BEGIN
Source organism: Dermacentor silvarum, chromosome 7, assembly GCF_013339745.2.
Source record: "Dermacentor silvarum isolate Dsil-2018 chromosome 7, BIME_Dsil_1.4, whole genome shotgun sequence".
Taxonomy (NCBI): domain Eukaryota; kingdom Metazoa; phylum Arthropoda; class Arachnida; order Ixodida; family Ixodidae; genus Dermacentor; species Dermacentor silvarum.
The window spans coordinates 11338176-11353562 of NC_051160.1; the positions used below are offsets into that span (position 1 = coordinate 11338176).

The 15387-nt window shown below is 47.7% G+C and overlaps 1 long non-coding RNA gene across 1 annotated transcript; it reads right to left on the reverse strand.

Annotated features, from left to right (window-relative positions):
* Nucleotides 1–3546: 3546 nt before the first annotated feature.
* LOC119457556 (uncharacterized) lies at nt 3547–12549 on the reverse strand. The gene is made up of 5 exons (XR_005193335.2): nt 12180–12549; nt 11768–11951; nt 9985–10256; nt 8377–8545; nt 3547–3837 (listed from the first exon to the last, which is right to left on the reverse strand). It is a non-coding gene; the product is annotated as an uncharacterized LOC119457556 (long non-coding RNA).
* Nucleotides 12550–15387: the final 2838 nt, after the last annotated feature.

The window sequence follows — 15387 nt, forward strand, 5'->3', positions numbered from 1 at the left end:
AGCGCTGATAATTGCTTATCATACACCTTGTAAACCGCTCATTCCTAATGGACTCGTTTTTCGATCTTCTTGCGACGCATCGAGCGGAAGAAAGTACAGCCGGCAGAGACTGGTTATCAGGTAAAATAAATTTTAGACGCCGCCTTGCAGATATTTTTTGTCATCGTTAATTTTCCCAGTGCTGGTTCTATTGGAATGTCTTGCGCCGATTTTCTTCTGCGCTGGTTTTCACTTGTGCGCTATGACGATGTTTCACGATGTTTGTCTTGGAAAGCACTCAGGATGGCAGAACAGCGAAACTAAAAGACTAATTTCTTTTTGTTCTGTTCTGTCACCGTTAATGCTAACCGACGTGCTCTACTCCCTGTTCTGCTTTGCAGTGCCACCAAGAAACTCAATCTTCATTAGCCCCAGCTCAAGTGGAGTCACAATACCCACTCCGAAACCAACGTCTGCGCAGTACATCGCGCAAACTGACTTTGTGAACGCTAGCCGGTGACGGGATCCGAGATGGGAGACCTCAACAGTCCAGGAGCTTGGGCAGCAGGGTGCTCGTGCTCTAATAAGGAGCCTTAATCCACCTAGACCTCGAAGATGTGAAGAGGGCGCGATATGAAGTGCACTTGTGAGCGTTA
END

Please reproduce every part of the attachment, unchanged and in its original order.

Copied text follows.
Source organism: Dermacentor silvarum, chromosome 7, assembly GCF_013339745.2.
Source record: "Dermacentor silvarum isolate Dsil-2018 chromosome 7, BIME_Dsil_1.4, whole genome shotgun sequence".
Taxonomy (NCBI): domain Eukaryota; kingdom Metazoa; phylum Arthropoda; class Arachnida; order Ixodida; family Ixodidae; genus Dermacentor; species Dermacentor silvarum.
The window spans coordinates 11338176-11353562 of NC_051160.1; the positions used below are offsets into that span (position 1 = coordinate 11338176).

The 15387-nt window shown below is 47.7% G+C and overlaps 1 long non-coding RNA gene across 1 annotated transcript; it reads right to left on the reverse strand.

Annotated features, from left to right (window-relative positions):
* Nucleotides 1–3546: 3546 nt before the first annotated feature.
* LOC119457556 (uncharacterized) lies at nt 3547–12549 on the reverse strand. The gene is made up of 5 exons (XR_005193335.2): nt 12180–12549; nt 11768–11951; nt 9985–10256; nt 8377–8545; nt 3547–3837 (listed from the first exon to the last, which is right to left on the reverse strand). It is a non-coding gene; the product is annotated as an uncharacterized LOC119457556 (long non-coding RNA).
* Nucleotides 12550–15387: the final 2838 nt, after the last annotated feature.

The window sequence follows — 15387 nt, forward strand, 5'->3', positions numbered from 1 at the left end:
AGCGCTGATAATTGCTTATCATACACCTTGTAAACCGCTCATTCCTAATGGACTCGTTTTTCGATCTTCTTGCGACGCATCGAGCGGAAGAAAGTACAGCCGGCAGAGACTGGTTATCAGGTAAAATAAATTTTAGACGCCGCCTTGCAGATATTTTTTGTCATCGTTAATTTTCCCAGTGCTGGTTCTATTGGAATGTCTTGCGCCGATTTTCTTCTGCGCTGGTTTTCACTTGTGCGCTATGACGATGTTTCACGATGTTTGTCTTGGAAAGCACTCAGGATGGCAGAACAGCGAAACTAAAAGACTAATTTCTTTTTGTTCTGTTCTGTCACCGTTAATGCTAACCGACGTGCTCTACTCCCTGTTCTGCTTTGCAGTGCCACCAAGAAACTCAATCTTCATTAGCCCCAGCTCAAGTGGAGTCACAATACCCACTCCGAAACCAACGTCTGCGCAGTACATCGCGCAAACTGACTTTGTGAACGCTAGCCGGTGACGGGATCCGAGATGGGAGACCTCAACAGTCCAGGAGCTTGGGCAGCAGGGTGCTCGTGCTCTAATAAGGAGCCTTAATCCACCTAGACCTCGAAGATGTGAAGAGGGCGCGATATGAAGTGCACTTGTGAGCGTTA